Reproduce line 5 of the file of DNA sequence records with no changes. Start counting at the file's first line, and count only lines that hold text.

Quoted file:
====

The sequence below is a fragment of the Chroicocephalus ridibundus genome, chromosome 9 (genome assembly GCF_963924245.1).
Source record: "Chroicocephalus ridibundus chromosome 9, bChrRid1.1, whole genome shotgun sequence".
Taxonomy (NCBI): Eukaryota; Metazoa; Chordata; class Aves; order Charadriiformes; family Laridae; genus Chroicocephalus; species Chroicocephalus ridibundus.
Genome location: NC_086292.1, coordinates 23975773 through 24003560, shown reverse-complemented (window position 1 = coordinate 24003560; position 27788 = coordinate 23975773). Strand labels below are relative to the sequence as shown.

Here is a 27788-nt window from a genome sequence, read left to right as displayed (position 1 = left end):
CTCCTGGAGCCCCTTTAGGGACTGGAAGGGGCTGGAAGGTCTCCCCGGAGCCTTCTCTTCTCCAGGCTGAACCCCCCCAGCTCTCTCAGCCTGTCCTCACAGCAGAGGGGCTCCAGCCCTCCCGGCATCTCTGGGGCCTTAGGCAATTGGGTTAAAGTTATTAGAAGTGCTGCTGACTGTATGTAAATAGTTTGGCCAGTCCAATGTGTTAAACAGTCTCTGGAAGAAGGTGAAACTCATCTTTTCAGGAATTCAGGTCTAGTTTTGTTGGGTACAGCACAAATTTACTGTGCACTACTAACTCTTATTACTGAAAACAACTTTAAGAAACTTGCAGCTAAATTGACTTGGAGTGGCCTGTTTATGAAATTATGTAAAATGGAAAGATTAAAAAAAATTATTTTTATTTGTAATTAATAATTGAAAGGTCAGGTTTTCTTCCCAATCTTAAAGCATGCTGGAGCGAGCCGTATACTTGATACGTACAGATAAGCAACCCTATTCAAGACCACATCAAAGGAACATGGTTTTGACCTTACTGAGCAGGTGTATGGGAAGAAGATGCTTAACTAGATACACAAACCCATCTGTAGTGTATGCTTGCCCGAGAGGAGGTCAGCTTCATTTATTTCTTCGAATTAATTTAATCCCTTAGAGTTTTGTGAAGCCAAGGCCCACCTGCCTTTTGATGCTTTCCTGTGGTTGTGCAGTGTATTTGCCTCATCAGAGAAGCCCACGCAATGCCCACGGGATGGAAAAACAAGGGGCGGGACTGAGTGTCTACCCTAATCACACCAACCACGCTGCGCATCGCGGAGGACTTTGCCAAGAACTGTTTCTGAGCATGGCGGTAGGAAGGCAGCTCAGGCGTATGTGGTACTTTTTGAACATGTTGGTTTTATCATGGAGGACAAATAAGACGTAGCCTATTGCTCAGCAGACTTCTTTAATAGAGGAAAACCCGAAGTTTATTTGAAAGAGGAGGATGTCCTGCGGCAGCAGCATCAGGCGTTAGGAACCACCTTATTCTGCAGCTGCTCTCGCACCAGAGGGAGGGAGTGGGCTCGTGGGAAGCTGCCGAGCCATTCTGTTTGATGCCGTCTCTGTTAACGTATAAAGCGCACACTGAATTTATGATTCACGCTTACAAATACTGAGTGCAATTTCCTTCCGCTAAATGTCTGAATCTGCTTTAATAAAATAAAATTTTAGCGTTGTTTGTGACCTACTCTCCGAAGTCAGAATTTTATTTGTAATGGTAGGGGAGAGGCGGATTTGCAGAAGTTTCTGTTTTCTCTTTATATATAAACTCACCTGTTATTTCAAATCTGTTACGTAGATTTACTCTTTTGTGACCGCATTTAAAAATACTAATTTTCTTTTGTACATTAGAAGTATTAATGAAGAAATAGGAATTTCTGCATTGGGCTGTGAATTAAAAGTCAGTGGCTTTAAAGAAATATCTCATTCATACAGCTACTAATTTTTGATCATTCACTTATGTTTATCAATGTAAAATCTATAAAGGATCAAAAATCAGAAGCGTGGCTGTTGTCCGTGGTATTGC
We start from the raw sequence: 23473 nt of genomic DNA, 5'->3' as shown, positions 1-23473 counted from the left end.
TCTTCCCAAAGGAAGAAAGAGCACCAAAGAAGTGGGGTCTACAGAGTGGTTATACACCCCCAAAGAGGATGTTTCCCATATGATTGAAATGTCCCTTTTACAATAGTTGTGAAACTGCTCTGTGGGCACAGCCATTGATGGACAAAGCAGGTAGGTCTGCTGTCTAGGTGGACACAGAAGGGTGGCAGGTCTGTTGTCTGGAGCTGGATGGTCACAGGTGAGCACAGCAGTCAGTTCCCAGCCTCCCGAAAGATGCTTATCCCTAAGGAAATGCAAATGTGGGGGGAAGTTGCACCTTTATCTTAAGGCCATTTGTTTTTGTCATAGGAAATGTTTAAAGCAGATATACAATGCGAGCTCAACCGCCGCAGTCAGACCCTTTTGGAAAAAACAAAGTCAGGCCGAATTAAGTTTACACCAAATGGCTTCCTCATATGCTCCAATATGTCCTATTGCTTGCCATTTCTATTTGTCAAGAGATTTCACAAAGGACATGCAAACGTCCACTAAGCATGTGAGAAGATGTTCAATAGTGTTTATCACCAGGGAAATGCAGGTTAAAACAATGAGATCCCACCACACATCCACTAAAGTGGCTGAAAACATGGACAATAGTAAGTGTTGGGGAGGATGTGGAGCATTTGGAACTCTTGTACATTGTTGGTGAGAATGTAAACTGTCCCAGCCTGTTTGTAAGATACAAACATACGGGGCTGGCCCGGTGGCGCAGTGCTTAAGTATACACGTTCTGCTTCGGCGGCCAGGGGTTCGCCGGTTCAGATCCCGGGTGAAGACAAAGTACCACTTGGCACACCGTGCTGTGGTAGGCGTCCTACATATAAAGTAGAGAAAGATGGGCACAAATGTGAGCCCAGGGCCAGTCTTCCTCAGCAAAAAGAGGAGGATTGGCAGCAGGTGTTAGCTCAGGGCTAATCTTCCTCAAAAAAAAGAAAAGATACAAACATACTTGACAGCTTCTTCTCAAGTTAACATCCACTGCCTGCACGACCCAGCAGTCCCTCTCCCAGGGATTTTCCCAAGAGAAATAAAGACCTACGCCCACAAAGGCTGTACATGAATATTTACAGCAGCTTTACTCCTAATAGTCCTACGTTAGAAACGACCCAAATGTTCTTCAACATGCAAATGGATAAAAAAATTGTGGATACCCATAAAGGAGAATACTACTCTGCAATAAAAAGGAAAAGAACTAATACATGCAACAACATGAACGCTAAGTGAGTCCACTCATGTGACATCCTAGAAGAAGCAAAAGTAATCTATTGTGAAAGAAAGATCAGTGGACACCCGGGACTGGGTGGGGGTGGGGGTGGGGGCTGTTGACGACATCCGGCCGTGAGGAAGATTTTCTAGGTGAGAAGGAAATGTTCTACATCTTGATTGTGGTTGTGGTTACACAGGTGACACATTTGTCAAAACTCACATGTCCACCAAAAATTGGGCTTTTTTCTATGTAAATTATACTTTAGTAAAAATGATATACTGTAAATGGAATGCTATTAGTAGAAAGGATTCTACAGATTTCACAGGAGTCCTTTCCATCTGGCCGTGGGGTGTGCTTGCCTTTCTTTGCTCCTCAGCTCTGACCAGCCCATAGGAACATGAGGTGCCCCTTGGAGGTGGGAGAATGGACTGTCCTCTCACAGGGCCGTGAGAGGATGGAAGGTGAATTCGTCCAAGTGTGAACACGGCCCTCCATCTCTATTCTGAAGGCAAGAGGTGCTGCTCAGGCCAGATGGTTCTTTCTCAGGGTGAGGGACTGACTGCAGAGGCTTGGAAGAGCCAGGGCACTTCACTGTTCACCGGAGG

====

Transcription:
Here is a 27788-nt window from a genome sequence, read left to right as displayed (position 1 = left end):